PUTNAM VALLEY, N.Y. -- The Putnam Valley Historical Society will present a program on the importance of the Hudson River during the American Revolution with historian, author and educator Christopher DiPasquale on Saturday, Dec. 12 at 10 a.m.
During the American Revolution the Hudson River was not just a waterway. It was a lifeline, a vital artery on which the cause of independence relied. Along its banks and in its waters, many would die for the cause they believed in. Neighbors would fight neighbors, and a serene countryside would become a frightening place, where “cowboys" and "skinners" crept through the dark landscape.
It was also the object at the center of America's most notorious treason. Benedict Arnold would try to sell the vital Hudson for his own gain. Both he and the British knew that if it fell, the lifeline would be cut, and the cause of independence would die.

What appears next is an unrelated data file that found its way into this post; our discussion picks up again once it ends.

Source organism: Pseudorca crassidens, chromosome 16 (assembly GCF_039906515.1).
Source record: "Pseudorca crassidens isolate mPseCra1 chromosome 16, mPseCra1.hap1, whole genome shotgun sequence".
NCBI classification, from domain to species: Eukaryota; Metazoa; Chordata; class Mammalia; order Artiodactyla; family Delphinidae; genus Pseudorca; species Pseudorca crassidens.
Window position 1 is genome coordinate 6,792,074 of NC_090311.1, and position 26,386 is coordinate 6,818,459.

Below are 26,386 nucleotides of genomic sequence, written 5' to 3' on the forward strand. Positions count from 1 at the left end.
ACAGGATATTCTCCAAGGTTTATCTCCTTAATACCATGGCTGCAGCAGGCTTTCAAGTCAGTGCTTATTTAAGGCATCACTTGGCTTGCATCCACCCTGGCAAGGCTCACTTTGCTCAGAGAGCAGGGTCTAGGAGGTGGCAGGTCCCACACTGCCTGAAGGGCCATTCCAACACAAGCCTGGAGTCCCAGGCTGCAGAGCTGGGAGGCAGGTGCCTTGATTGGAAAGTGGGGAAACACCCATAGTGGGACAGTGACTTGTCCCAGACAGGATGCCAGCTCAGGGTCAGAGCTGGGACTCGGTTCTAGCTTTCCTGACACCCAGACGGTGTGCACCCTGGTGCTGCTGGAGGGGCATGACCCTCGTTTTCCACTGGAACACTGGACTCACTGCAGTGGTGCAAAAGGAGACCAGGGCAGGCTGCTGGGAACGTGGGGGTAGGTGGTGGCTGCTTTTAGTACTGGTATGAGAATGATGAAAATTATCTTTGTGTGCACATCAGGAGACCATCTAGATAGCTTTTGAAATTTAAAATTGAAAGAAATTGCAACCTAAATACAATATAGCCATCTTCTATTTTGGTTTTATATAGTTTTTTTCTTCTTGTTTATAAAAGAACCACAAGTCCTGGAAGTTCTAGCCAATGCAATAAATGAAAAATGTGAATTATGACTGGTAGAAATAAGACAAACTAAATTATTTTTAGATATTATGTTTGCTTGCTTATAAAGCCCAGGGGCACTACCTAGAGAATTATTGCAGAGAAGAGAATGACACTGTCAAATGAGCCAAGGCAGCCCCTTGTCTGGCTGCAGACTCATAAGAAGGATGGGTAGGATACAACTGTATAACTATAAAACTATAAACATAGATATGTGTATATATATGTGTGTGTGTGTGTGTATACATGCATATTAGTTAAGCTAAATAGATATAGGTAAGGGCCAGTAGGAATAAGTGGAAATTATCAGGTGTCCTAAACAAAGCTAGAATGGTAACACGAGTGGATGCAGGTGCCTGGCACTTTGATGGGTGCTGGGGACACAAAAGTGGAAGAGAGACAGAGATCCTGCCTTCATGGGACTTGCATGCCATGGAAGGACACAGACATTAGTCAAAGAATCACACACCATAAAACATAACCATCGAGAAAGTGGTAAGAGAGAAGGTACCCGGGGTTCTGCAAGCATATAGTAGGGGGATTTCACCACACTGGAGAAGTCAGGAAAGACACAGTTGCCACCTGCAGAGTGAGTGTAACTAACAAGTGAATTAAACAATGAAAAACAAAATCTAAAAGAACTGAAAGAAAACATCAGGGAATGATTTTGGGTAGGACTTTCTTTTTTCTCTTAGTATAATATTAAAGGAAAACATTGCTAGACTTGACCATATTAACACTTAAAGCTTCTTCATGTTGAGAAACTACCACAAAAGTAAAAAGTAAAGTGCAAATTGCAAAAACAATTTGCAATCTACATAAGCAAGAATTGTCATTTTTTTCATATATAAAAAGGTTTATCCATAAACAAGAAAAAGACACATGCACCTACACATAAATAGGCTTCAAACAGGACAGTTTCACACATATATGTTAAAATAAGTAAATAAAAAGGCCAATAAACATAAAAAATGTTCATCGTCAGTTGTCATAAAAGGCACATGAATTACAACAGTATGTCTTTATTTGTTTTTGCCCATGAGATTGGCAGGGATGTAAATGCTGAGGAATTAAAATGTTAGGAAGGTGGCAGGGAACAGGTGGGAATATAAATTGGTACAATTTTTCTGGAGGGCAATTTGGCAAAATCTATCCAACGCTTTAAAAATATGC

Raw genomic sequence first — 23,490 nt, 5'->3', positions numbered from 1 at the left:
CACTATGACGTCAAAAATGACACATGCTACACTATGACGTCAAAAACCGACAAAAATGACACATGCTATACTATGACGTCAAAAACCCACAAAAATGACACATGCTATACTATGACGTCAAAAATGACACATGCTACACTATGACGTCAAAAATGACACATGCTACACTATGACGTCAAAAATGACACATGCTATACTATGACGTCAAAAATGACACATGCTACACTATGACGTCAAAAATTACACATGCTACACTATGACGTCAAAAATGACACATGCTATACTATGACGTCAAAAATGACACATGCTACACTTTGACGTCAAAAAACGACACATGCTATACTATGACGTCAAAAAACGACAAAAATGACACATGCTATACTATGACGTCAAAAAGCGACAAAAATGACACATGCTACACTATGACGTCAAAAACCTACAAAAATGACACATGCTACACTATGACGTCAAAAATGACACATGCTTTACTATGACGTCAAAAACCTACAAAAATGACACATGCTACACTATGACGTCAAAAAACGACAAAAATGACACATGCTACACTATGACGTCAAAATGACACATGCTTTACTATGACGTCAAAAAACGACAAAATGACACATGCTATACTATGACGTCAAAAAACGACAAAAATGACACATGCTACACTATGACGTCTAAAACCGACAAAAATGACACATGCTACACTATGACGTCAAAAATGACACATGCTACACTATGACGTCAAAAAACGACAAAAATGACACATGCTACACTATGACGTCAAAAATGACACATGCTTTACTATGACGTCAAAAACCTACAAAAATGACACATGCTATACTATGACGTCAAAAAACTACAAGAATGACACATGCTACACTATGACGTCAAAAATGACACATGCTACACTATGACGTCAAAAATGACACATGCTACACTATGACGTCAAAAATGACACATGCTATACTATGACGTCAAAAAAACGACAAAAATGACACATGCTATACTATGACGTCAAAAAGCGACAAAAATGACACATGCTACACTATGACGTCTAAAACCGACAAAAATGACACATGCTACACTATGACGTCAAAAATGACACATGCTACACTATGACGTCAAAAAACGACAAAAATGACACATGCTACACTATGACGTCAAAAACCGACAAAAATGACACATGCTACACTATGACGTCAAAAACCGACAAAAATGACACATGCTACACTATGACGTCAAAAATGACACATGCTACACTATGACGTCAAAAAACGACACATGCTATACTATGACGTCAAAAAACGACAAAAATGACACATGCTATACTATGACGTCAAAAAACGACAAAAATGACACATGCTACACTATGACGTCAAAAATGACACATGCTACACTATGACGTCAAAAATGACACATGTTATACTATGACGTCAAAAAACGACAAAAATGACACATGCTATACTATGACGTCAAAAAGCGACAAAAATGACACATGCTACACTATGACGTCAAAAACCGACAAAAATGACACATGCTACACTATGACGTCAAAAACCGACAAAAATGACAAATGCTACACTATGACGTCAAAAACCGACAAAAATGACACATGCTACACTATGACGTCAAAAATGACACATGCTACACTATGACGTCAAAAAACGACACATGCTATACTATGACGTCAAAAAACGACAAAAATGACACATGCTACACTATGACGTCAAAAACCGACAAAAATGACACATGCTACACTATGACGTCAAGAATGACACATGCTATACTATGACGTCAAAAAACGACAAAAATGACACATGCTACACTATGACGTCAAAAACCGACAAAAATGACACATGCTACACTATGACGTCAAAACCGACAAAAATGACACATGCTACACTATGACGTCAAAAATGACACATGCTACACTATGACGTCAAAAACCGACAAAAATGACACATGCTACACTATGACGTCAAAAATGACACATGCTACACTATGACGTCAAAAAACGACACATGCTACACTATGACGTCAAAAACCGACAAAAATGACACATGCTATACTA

DiPasquale holds a B.A. in history from Pace University and an M.A. in history from Queens College. He teaches at the Mildred E Strang Middle School in Yorktown. DiPasquale gives many lectures throughout the year at local libraries, historical societies and museums. He is a master teacher for the Living History Education Foundation and historical interpreter at many state and private historic sites.
The Putnam Valley Historical Society is at 301 Peekskill hollow Road. For more information, call 845-528-1024 or email firstname.lastname@example.org.
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